Some hospitals have a palliative care consulting service ... if yours does, it might be helpful. This is not the same as a hospice consult ... it's strictly for the purpose of managing symptoms and does not require the cessation of curative treatment. (Sounds like neither the family nor the patient are ready for hospice referral just yet.)

    Have I rattled off a bunch of stuff you already know/have tried? If so, I apologize.

    A relatively young patient with a recent diagnosis of life-limiting illness is living a nightmare ... it's almost impossible for them, or their families, to make the transition from full code to dnr ... and from there to comfort measures only ... very quickly or easily. It may take several sessions of giving the same information for it to sink in that this illness is not survivable. Be patient, gentle and above all honest with them when they ask questions. With luck, you'll have an oncologist who is able to be straightforward and clear in explaining the medical situation.

    Will be thinking of you tonight ...
  7. by   barefootlady
    Scopalamine patch for nausea works very well. Fentynal gtt very big consideration if triple lumen or other site available. Comfort not heroic measures are important now and will greatly appreciated by family. Phenergan supp are used too. Phenergan is an extender of some meds, so need to watch VS.
  8. by   muffin7
    I agree with you Mama-d - you need to call the doc if no new meds have been ordered.
  9. by   FLArn
    Our hospice uses ABHR (Ativan 0.5mg/Benedryl12.5mg/Haldol0.5mg/Reglan10mg) either in a suppository(1) or a liquid suspension (5ml) for nausea with good results.
  10. by   mustlovepoodles
    I'm not a specialist in oncology, but I did help my father when he was dying of mesothelioma with mets. You have a very difficult job and my hat's off to all of you who do this for a living. If I could send every one of you to a spa, I would. Maybe you need a massage this week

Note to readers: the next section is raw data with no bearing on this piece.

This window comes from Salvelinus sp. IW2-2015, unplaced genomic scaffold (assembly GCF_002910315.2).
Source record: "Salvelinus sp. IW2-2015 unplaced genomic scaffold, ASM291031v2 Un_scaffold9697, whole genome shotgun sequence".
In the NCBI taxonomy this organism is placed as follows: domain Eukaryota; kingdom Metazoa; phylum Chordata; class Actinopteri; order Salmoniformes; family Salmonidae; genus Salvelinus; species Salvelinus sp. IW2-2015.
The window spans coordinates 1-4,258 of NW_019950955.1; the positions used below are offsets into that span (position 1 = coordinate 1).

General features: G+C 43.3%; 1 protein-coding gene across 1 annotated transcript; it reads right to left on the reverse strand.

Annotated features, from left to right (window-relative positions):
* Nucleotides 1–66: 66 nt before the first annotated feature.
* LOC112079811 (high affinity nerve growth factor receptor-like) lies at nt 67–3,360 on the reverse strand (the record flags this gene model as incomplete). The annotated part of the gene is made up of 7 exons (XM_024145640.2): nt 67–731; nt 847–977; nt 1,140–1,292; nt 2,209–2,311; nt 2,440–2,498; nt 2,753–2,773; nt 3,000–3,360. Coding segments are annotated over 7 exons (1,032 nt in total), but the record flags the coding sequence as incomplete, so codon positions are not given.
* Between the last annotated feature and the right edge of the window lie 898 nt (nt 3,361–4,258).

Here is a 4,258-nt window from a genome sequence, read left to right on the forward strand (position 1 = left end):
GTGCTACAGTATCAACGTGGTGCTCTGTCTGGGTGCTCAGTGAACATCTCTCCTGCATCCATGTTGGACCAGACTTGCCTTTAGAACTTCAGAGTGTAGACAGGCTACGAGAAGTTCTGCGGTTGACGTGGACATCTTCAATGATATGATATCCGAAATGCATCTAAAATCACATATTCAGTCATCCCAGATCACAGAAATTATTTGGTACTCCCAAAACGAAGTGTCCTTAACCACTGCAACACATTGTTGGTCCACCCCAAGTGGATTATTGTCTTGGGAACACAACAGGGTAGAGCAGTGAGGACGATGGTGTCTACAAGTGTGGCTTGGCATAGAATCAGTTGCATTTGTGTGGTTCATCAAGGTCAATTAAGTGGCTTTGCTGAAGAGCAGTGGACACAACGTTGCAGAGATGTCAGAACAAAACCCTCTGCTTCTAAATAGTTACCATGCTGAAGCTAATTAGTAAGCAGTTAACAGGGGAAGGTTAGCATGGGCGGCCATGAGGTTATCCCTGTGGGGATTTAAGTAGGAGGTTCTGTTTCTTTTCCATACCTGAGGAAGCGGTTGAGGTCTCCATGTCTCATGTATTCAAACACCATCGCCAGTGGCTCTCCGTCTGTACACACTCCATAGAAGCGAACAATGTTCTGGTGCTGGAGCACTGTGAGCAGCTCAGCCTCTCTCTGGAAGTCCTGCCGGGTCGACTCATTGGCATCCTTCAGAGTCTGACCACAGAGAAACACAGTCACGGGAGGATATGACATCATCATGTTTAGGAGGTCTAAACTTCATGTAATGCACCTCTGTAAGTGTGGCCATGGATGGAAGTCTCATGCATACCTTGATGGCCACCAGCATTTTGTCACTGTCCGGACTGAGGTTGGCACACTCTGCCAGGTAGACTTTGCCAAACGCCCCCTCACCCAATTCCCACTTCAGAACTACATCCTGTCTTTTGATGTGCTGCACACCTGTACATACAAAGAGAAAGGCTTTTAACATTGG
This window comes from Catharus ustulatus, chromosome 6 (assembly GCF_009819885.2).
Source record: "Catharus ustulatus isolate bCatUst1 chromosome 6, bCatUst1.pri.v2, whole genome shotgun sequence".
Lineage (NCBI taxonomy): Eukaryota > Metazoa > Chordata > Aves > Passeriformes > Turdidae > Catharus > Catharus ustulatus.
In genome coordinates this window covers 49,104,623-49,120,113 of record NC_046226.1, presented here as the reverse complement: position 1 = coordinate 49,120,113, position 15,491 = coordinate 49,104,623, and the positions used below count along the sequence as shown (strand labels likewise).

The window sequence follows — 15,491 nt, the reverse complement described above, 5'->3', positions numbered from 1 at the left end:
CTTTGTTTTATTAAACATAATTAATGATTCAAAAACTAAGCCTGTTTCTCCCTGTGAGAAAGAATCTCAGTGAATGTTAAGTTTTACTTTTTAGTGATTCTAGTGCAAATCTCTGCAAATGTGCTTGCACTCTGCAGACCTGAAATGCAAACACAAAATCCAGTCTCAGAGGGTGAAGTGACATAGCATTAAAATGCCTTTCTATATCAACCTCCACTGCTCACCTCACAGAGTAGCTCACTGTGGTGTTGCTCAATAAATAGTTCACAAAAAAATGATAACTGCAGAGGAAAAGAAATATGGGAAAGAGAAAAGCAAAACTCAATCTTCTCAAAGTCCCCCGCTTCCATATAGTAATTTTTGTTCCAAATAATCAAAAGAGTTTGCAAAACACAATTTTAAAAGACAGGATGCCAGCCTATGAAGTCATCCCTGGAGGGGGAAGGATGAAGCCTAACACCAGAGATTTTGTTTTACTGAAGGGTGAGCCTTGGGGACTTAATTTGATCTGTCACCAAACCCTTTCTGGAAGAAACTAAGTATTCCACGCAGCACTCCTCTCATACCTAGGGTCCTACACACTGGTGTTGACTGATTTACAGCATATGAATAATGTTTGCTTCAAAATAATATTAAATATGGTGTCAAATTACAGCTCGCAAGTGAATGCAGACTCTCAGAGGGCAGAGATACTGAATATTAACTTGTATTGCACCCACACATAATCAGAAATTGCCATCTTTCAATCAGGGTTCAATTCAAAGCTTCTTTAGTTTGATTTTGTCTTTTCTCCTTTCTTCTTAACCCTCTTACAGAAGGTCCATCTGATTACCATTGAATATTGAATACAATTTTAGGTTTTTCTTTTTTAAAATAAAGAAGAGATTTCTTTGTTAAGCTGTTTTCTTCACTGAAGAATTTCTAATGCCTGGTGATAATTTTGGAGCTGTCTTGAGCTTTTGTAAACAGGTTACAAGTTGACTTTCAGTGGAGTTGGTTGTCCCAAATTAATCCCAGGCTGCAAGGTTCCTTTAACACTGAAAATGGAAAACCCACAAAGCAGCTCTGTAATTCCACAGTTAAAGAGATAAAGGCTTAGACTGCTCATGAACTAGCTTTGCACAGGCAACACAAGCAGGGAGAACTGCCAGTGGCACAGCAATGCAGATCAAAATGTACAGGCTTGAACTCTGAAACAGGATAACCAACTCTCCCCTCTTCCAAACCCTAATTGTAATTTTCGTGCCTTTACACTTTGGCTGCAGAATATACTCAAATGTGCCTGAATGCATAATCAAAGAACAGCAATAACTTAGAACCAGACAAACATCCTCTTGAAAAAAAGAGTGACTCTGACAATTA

11. by   mama_d
    Well, I didn't have her again last night, but I did check up to make sure that day shift followed up.

    They upped her fentanyl, ordered IV ativan, and started her on solu-medrol. Palliative care came by to talk about their thing, and hospice came by to feel the family out and give some very basic initial information for the family and patient to digest. Oncology let her know that she needs to start thinking about how aggressive she wants future treatments to be, and that it's time to start really considering how much quality she wants out of her life compared to how much quantity she wants. Her chemo treatments cause her nausea and neutropenia every time.

    Thanks to all for your support and "ears". It seems like we've had a real upswing in the number of patients in their 30-50's who we know won't last for more than a few months, it's great to know there's a place I can come to when it gets a little too overwhelming and frustrating.
  12. by   sissiesmama
    mama d - I am sorry you and the patient and family are having to go through this. And yall (can u tell I'm from the south?!) are correct - cancer SUCKS!! I had a patient several years ago that thd MD just refused to talk to the patient and family regarding code status. Well, the day she went to Jesus, you guessed it - I was her nurse and the charge nurse for the shift. She was on tele and she started doing some funky things on the monitor and went asystole by the time I got to the door. I started compressions and I will NEVER forget the feel and sound I heard when I compressed the first time. There is no way I would want that done to me or my dh. You just don't get that sound or feel of those ribs cracking - you just don't.

    Anne, RNC
  13. by   muffin7
    That must have been horrible. Sorry that you had to experience that.
  14. by   augiebear
    If there is one thing that really disgusts me, its family keeping loved ones on full code status when they are terminally ill and not doing good, or very old. I am in home care and my client is in late stage alzheimers and upper 80's, but her daughter has her as a full code. Why does it seem that quantity of life is more important than quality? And instead of keeping loved ones on full code who really should not be, they should think of how the person feels living that way and suffering everyday. I feel so bad for your patient and my client as well, the most unselfish and loving thing to do would be to let there loved ones go when it is the PATIENTS time, not when the family feels like it is his/her time!